“Am I Not a Teacher?”: a letter by a Teaching Excellence Awardee

Teaching Excellence Awards Presentation
Jasmine Johnson is a recipient of the 2017 Ed Fund Teaching Excellence Award and a 5th grade teacher at Richmond College Prep, a local charter public school. She wrote the following letter to urge WCCUSD leaders to embrace unity and collaboration to serve all students in our community.


March 27, 2017

To WCCUSD Board Members and Superintendent Duffy,

The purpose of my email is to express my concern and to request that the Board, moving forward, reconsiders their relationships with charter schools. This Wednesday’s agenda states that the Ed Fund Teaching Excellence Awardees will be honored by WCC board members. Excellent! I am one! However, I noticed that The WCCUSD agenda, Ed Fund Presentation, and GO Public Schools WCC Board Watch (sent via email today) all list 4 awardees. I have been omitted from each. I assume this is because I am employed by a charter school. If that is the case, then I am disheartened by our current education system. I, Jasmine Johnson, teach at Richmond College Prep, a school approved by WCCUSD, whose mission is to educate some of the district’s most disadvantaged youth. To borrow from the beloved Sojourner Truth, am I not a teacher? I’ve worked as long and as hard as the other awardees, yet that is being completely disregarded.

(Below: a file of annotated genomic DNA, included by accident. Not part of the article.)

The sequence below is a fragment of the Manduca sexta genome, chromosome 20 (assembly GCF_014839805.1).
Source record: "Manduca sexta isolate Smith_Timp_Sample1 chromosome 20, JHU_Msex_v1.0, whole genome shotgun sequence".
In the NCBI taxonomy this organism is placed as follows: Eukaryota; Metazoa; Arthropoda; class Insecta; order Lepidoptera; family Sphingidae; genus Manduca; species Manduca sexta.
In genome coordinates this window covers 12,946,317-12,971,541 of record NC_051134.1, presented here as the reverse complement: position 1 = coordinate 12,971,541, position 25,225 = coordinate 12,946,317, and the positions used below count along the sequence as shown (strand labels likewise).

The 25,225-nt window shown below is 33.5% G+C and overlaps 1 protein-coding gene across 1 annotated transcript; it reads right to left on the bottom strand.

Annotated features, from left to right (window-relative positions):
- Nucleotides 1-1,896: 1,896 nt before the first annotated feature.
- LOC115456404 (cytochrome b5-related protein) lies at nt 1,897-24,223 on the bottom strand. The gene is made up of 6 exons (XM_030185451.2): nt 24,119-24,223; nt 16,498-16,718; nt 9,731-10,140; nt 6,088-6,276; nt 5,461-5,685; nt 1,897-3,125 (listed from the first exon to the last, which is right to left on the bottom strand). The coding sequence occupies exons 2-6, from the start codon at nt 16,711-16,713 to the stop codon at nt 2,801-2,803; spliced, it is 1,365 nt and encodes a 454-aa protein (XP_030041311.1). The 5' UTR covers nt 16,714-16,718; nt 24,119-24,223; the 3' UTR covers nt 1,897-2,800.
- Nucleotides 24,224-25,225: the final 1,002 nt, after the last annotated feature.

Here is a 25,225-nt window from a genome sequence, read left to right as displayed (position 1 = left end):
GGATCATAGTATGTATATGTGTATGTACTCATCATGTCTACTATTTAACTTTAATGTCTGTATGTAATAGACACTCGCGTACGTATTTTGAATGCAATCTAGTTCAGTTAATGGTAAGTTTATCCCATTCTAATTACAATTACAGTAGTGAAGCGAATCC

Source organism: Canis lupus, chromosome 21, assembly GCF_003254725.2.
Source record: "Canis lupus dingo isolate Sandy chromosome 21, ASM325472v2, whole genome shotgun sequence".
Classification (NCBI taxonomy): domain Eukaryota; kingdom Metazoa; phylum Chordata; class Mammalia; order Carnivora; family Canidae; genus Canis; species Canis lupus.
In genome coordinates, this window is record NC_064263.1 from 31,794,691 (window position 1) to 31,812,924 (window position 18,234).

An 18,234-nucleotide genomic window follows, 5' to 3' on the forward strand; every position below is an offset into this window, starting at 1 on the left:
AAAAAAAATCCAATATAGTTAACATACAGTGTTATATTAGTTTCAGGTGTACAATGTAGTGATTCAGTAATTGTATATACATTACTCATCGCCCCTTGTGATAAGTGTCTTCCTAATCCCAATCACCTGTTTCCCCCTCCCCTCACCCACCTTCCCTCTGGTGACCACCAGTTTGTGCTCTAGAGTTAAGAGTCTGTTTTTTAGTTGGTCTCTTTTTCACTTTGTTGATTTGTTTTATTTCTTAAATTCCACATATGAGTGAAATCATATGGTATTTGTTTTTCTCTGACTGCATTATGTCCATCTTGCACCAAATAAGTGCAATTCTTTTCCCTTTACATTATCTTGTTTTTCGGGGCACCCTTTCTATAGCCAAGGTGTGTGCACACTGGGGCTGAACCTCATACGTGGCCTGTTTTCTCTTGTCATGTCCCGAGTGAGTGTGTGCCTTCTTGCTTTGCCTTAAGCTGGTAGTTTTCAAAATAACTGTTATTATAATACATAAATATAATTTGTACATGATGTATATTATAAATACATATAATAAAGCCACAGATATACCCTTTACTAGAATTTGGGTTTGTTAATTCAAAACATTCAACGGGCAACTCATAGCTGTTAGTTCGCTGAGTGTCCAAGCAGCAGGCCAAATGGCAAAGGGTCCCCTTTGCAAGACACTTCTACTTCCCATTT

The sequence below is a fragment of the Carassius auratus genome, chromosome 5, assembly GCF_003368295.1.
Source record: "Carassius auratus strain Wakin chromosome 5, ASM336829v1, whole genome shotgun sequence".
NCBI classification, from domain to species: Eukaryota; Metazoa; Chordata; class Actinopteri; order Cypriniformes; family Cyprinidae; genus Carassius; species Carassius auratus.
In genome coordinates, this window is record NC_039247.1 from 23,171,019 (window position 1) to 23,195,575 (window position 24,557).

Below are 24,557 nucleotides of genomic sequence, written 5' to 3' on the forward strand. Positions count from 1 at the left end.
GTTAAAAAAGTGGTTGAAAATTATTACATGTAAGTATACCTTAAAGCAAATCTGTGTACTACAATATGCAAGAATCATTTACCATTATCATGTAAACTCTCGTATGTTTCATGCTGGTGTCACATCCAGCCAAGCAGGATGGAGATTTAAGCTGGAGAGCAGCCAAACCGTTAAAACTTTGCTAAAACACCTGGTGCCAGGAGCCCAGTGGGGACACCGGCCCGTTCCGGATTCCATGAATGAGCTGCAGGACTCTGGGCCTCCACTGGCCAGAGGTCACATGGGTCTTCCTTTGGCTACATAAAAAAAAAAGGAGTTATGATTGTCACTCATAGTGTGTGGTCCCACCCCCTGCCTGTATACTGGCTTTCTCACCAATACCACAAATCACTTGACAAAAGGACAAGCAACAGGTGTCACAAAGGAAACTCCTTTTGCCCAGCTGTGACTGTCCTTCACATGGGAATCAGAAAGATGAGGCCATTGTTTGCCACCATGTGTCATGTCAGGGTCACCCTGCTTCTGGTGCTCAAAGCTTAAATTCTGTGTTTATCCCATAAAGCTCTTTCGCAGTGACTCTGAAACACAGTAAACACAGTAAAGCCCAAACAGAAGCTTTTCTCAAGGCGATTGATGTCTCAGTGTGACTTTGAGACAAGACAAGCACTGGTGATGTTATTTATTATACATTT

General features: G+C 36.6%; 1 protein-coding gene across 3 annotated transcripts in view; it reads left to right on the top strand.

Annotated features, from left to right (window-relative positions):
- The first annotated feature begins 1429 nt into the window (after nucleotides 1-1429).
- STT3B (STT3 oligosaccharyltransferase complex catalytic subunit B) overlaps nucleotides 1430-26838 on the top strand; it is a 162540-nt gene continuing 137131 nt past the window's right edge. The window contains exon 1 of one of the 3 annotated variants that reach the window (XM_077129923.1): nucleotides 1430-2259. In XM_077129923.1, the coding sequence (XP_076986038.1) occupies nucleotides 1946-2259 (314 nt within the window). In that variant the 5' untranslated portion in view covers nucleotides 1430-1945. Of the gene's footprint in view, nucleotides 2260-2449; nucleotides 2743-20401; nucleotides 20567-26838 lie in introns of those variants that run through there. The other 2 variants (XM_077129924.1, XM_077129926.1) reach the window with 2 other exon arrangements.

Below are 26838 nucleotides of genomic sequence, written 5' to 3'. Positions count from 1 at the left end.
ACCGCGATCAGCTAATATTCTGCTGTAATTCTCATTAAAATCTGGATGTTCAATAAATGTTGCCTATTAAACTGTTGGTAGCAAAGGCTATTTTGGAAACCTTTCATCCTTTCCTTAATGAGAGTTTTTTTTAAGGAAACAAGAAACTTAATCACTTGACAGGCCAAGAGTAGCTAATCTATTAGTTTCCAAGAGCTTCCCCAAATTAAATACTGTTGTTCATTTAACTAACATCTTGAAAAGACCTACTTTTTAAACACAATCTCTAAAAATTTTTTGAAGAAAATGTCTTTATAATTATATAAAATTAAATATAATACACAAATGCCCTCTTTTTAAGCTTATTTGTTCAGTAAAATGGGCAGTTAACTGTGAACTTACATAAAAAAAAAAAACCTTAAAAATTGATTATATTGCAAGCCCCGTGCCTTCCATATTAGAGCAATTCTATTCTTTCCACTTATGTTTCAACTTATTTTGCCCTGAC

I want to encourage you, members of the board and Superintendent Duffy, to reflect on implicit decisions made that create more division than unity in our district. In the end, we serve the same kids, the same families, and the same communities. A true model of collaboration, between districts and charters, begins with uplifting one another. I sincerely hope we can move in that direction.

Educating ALL of our children should be a priority.


Ms. Jasmine Johnson


About the Author:

This marks Ms. Johnson’s fourth year at Richmond College Prep Elementary. Prior to working at Richmond College Prep, Ms. Johnson lived in Southern California where she was born and raised. Her experience navigating school systems in South Central Los Angeles, and, then, eventually, a predominately white institution for her undergraduate degree, led her to the classroom. She has a Master’s degree in Urban Education from Loyola Marymount University with a concentration in Education Policy and Administration.

Learn more about Ms. Johnson and the other winners of the 2017 Ed Fund Teaching Excellence Award winners here.

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